The term ‘survival’, coming from E.B. Tylor’s anthropological writings, was translated by the German art historian Aby Warburg as ‘Nachleben’, and thus employed by him (as well as by his reader Walter Benjamin) as a device allowing an understanding of modernity in which antiquity survives in small, fleeting, and subtly uncanny details. The workshop The Lions of Rome reflects on Carlo Levi’s novel L’Orologio (1950) and its depiction of Rome’s cityscape as the space of such survival. We witness there what Calvino would later term la compresenza dei tempi, that is, the copresence of different regimens of historicity in the same urban space as facets of the same multi-layered and multistable dialectic image. From its very title, L’Orologio enacts a strong focus on temporality, depicting an image of Rome in which the roaring lions that belong to an undetermined sphere of ‘origin’ conjure up another kind of eternity, which can be described as the survival of a mythical, unconscious, pre-historical and pre-rational dimension. In the same way as Warburg’s and Benjamin’s intellectual experiences had eroded the Idealistic perception of history as a teleological continuum condemning the past to only return in the guise of a revival, Levi’s L’Orologio challenges Fascist Rome’s revivalist cityscape by depicting an urban network in which multiple spheres of time concurrently survive, and in which the sphere of ‘origin’ (Ur-) becomes obliquely manifest.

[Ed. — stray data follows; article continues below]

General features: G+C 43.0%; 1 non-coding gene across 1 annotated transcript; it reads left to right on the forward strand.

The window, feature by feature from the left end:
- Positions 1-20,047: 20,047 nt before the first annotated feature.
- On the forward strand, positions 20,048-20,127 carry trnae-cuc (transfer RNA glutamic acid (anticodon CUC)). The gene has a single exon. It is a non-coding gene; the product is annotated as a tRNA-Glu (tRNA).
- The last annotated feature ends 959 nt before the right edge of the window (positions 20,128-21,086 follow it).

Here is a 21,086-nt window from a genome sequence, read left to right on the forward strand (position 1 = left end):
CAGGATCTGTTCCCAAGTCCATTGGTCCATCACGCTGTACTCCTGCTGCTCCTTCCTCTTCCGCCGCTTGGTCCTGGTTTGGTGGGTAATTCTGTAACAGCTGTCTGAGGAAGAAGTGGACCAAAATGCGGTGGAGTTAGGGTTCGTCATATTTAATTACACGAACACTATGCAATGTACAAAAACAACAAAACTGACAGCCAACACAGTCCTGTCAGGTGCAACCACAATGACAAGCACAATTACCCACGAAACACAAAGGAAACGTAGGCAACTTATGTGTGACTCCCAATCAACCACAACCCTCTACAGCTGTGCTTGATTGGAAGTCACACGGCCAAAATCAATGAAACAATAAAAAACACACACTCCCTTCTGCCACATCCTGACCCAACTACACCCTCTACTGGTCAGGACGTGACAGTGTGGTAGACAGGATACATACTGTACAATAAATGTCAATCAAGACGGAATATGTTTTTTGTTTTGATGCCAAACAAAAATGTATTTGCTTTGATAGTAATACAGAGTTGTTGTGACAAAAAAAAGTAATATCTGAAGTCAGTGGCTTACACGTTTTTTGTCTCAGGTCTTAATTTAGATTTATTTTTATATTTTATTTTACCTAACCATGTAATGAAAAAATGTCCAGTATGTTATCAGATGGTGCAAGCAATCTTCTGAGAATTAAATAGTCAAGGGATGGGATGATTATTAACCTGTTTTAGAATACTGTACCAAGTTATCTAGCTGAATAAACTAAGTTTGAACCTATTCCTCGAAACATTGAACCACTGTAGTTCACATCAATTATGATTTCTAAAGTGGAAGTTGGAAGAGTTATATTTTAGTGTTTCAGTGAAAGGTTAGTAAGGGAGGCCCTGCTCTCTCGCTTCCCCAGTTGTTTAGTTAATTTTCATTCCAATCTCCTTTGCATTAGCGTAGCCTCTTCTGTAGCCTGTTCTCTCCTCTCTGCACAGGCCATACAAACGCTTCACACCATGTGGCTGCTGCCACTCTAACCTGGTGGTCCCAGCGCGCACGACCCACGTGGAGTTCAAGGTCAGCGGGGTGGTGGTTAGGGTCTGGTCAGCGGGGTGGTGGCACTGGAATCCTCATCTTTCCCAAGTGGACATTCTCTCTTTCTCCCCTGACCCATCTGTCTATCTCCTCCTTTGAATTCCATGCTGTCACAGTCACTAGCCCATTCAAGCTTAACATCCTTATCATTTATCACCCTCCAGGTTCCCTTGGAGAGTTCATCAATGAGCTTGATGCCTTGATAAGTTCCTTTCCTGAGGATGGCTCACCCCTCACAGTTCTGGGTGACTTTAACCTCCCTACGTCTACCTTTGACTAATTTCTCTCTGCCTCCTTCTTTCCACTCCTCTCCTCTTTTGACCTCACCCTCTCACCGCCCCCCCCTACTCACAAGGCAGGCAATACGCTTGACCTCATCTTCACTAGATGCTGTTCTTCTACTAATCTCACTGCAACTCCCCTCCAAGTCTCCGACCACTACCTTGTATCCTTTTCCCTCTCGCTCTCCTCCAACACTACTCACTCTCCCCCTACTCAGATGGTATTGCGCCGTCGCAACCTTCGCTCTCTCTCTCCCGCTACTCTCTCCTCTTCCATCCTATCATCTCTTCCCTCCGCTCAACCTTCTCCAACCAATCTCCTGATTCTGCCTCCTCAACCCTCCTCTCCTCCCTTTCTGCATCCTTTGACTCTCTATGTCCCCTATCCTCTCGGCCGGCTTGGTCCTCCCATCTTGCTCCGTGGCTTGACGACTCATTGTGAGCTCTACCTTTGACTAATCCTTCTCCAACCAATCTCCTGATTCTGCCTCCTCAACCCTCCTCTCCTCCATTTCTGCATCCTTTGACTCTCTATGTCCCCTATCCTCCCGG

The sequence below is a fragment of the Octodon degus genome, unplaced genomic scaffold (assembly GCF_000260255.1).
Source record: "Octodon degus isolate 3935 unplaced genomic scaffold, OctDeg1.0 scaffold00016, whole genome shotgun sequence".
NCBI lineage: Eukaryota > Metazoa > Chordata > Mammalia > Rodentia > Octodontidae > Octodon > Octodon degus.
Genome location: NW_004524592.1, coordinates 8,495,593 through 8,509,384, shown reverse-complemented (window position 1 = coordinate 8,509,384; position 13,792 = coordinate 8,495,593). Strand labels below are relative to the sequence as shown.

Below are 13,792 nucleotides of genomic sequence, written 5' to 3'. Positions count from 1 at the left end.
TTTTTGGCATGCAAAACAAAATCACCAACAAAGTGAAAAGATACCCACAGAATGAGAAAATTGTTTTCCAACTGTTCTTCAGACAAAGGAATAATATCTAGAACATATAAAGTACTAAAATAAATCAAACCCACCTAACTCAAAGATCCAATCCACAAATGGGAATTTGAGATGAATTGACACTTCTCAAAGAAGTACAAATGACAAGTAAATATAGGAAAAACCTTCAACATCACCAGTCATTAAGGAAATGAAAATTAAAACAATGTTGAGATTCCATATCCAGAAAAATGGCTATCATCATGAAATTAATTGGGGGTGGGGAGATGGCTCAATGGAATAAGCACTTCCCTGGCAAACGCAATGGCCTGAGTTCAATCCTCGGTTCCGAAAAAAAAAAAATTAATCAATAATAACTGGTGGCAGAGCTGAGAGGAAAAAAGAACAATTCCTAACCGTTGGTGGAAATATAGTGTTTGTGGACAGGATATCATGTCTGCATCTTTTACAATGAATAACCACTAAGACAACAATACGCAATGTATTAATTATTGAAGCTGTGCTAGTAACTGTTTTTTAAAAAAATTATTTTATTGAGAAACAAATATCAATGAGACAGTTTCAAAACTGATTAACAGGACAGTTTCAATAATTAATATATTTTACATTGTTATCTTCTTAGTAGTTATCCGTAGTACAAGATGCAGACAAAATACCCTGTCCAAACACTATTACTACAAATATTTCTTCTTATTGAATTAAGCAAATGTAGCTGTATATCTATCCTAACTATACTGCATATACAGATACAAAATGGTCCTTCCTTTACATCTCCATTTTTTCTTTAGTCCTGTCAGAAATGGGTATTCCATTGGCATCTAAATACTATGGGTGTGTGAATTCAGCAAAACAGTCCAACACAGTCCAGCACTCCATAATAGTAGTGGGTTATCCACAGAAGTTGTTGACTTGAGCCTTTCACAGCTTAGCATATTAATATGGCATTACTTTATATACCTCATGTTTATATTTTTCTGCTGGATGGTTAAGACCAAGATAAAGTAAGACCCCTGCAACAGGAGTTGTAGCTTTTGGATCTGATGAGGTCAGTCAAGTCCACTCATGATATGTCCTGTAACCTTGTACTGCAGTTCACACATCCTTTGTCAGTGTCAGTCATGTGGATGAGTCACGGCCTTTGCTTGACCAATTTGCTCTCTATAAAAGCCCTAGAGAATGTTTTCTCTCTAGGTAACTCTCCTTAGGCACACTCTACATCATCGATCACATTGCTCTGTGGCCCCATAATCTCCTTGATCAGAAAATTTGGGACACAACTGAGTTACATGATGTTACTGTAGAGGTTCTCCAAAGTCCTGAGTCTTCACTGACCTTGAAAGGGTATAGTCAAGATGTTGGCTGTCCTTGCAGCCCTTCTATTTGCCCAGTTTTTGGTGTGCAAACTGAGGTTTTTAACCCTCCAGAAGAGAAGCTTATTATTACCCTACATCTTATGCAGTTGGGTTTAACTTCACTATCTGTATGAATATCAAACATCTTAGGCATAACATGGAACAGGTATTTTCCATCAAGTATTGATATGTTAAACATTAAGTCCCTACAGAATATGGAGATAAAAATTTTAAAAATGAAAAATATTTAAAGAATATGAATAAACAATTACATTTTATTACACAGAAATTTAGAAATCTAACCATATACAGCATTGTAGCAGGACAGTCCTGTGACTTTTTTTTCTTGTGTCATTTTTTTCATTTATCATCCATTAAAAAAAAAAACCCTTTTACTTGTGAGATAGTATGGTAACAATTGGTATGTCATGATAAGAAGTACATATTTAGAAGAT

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An ICI Event in collaboration with the AHRC-funded network Roman Modernities (University of Warwick-UCL)

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Poster Lions of Rome